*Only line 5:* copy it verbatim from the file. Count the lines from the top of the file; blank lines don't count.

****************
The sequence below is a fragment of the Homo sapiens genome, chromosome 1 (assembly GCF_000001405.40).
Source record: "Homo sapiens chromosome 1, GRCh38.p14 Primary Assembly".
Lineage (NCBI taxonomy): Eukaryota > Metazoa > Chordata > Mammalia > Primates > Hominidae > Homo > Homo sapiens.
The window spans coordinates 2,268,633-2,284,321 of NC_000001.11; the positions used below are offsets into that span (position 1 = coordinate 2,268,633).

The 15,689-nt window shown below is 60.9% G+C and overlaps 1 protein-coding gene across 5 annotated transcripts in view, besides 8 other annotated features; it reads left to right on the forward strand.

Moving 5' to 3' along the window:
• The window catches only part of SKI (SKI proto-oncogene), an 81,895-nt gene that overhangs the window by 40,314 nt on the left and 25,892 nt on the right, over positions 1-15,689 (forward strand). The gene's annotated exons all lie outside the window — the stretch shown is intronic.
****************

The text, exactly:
The 15,689-nt window shown below is 60.9% G+C and overlaps 1 protein-coding gene across 5 annotated transcripts in view, besides 8 other annotated features; it reads left to right on the forward strand.